- Cheeks: The auriculars of the female ruby-throated hummingbird are distinctly gray, though the amount of gray coloration can vary. This contrasts well with the pale throat and green head.
- Upperparts: Like the male, the upperparts of the female ruby-throated hummingbird are a shimmery iridescent green. Depending on the light, the feathers may show a yellow or gold hue.
- Bill: The bill of the female ruby-throated hummingbird is long, thin and uniformly black.
- Throat: Unlike the male's colorful throat, the female ruby-throated hummingbird has a plain white chin and throat with only limited, faint gray streaking. The amount of streaking varies, but is generally minimal and may not be noticeable.
- Tail: The female ruby-throated hummingbird has a rounded tail without the sharp points of the male's tail feathers, though they are still somewhat pointed. The outer three tail feathers on each side have white tips, and when perched, the tail is slightly longer than the folded wingtips.
Photo – Female Ruby-Throated Hummingbird © Dan PancamoContinue to 3 of 3 below.
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Identify a Juvenile Male Ruby-Throated Hummingbird
Juvenile ruby-throated hummingbirds resembling their mothers with more camouflaged plumage, but as they mature they begin to develop male coloration and patterns. During fall hummingbird migration, it may seem as though there are many more female hummingbirds about, but looking for these subtle clues can help birders distinguish which birds are actually male juvenile birds:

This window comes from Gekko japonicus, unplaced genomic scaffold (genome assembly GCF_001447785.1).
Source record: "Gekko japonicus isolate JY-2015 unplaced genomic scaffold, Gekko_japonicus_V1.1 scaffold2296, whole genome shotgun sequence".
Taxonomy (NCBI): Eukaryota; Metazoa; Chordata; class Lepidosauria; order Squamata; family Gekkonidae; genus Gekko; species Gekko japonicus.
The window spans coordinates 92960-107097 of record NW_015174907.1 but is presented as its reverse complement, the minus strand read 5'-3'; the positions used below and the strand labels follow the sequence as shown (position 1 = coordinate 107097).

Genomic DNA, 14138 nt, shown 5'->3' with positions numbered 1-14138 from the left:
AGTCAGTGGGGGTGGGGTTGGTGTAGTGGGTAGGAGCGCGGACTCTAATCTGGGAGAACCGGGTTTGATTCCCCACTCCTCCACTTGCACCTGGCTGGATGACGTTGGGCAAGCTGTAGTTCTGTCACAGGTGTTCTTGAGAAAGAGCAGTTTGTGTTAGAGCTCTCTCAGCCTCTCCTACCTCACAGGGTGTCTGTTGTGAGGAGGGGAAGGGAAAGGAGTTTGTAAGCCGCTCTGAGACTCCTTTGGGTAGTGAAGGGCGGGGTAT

- Face: Juvenile male ruby-throated hummingbirds have the same gray auriculars that their mothers have, but the color is often less intense and less extensive. It will gradually darken to their mature plumage.
- Throat: While females have very faint gray streaks on the throat, juvenile male ruby-throated hummingbirds have much bolder streaks that will gradually show the red iridescence characteristic of their fathers. Young birds may show a few red spots near the base of the throat, and those spots will eventually become a full, colorful gorget.
- Flanks: The flanks of juvenile male ruby-throated hummingbirds are gray-green, but less richly colored than the flanks of adult birds. A touch of buff may be visible.
- Tail: Held folded, the tail does not show the pointed tips that are needed for identification, but the white spots inherited from the female parent are visible. In time, those spots will disappear with wear and the tail feathers will become fully dark as these male birds mature and molt.
- Upperparts: (Not Pictured) Like the adult birds, juvenile ruby-throated hummingbirds of both genders have bright green upperparts. The younger the birds are, the less iridescence the upperparts will show, but the color is still evident.
Identifying ruby-throated hummingbirds can be a challenge in areas where this hummingbird's range overlaps with other hummers, but learning the careful clues that distinguish them is valuable for birders to feel more confident with every hummingbird they identify.
Photo – Juvenile Male Ruby-Throated Hummingbird © Dan Pancamo